We tend to think of sharks and rays as being egg-layers (chances are you've seen one of their otherworldy mermaid's purses), but as beachgoers in Namibia found out last week, many species actually give birth to live young. 

Image: Kolette Grobler, Lüderitz Marine Research/Facebook

Kolette Grobler, a marine biologist at the Ministry of Fisheries and Marine Resources in Namibia, had planned for a normal day in the lab when a call from concerned animal rescue officials sent her rushing to the beach. A bluntnose guitarfish* (Acroteriobatus blochii) had not only stranded, but it had also begun giving birth to a brood of tiny babies.

"The first call-out came halfway through my first kick-start cup of coffee of the morning," she wrote on Facebook. "With the intriguing question, 'Do sandsharks give birth in the water or on land?'"

Contrary to what their common name might tell us, the pointy-nosed ocean dwellers aren't sharks at all – they're rays. And they certainly don't make a habit of basking on sandy beaches. The likely explanation is that this fish was chased inland by a predator.

"The local SPCA [who found the ray], mentioned there was a big seal in the waters close by, shortly before they found her," Grobler said. "She had already given birth to about five babies by the time I arrived, but more were still coming out, each with its yolk sac still attached."

Image: Kolette Grobler, Lüderitz Marine Research/Facebook
Image: Kolette Grobler, Lüderitz Marine Research/Facebook

The presence of the large yolk sacs indicates that these babies were born prematurely. Because the embryos feed off the nutrient-rich yolk, we would expect a fully developed baby ray to emerge with little (or none) of it remaining. 

Despite their fearsome reputations, many elasmobranchs (sharks, skates and rays) are sensitive to stress, and as such have been known to go into early "labour" after long battles (either on the line or with would-be predators like our lurking seal).  

Grobler feared the worst when the pups began floating upside down, initially showing no signs of life. After several attempts by the team to right the young, one by one, they began to swim.

"Seven babies were alive and swimming around quite strongly, although slightly lopsided due to the drag effect of the yolk sac," she told us. "Because we were worried about them being seen from the air by predators like kelp gulls, we took them into deeper, darker water."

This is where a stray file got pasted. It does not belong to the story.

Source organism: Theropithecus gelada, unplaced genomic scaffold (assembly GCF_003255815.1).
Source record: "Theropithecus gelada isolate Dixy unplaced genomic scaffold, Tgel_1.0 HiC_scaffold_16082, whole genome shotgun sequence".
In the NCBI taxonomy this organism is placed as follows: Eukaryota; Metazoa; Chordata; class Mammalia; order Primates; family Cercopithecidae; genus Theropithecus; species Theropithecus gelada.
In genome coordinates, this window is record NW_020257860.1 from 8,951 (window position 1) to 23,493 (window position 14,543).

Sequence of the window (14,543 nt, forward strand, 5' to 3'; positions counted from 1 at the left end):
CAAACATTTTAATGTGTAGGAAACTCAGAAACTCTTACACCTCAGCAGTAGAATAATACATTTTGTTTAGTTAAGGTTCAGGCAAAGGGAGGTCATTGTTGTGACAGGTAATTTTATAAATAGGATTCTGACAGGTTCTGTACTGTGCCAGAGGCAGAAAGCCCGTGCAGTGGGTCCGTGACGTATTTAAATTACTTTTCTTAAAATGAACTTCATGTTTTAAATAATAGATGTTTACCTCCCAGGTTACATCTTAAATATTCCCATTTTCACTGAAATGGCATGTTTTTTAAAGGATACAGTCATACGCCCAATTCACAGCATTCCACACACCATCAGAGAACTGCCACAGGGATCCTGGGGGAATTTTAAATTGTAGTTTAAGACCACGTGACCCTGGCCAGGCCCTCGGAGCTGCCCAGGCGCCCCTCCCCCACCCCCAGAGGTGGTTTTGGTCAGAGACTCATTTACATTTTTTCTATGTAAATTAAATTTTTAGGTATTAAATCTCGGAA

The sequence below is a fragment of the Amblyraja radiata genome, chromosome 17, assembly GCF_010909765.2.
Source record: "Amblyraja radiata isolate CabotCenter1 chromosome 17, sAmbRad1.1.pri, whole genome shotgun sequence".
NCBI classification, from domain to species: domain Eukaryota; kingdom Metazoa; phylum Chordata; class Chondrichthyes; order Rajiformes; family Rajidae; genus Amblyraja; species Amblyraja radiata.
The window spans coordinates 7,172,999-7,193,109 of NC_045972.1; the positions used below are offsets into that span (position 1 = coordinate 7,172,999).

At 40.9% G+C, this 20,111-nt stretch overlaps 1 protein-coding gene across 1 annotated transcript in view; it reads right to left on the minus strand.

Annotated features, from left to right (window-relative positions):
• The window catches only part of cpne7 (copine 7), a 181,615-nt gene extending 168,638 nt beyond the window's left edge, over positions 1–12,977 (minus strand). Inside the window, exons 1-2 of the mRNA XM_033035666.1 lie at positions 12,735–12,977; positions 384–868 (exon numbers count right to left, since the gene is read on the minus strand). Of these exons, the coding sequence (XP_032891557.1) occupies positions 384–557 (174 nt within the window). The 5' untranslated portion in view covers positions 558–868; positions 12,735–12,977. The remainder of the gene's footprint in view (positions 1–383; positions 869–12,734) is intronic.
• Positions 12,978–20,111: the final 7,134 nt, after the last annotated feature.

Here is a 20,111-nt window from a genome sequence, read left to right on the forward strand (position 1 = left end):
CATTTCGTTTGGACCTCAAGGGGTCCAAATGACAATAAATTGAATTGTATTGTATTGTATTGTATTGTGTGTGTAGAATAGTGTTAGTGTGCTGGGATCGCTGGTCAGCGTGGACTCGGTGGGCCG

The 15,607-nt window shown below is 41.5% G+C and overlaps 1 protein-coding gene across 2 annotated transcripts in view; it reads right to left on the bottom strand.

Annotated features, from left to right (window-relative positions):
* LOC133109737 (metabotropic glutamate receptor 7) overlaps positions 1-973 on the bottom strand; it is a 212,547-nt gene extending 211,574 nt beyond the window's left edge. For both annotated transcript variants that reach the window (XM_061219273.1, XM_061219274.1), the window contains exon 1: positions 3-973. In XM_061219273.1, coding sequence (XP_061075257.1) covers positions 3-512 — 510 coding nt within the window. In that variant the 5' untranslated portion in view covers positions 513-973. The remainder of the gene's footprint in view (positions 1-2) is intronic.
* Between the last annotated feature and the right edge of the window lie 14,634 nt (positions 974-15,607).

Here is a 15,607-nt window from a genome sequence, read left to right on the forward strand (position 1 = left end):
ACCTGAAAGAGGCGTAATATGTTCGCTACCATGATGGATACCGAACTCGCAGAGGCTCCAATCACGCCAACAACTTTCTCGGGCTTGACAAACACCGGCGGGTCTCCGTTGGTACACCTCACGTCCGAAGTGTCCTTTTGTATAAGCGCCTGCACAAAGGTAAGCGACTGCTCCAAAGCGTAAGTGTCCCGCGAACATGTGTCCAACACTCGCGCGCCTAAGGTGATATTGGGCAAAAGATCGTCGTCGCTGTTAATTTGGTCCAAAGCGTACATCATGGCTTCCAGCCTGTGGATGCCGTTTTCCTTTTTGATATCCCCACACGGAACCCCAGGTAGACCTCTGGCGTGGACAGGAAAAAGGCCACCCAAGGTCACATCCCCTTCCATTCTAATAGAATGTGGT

Grobler gently nudged the pups towards their mother, who was lying quietly on the seabed – an eighth pup still on its way out. "We did not want to pull it out in case we'd cause damage to either baby or mother," she said. "I checked her spiracles one last time, and saw them closing and opening, so I knew she was still alive."

Exciting as this rescue is, it's important to note that these babies are certainly not out of the woods. Even in a healthy, fully developed brood, only a fraction of pups will actually make it to adulthood. Experts pegged these newborns at two to three weeks premature, which means they were likely developed enough to function on their own – but whether or not they made it remains a mystery. 

Image: Kolette Grobler, Lüderitz Marine Research/Facebook
Image: Kolette Grobler, Lüderitz Marine Research/Facebook
"We have no idea," Grobler said. "We stood watching them for a while, and saw a few of the babies' pointy 'noses' appear out from under her sides. They did not try to swim out from underneath her, as if they instinctively knew they were safe, as long as they stayed hidden. We left them like that – hoping for the best."

On that note, should you find yourself in a similar situation, the best course of action is always to contact your local wildlife officials. Handling stranded marine life, even with the best intentions, can sometimes do more harm than good. 

Image: Kolette Grobler, Lüderitz Marine Research/Facebook
Image: Kolette Grobler, Lüderitz Marine Research/Facebook
Image: Kolette Grobler, Lüderitz Marine Research/Facebook
Image: Kolette Grobler, Lüderitz Marine Research/Facebook
Top header image: Kolette Grobler
* An earlier version of this article identified the species as A. annulatus. It has been updated for accuracy.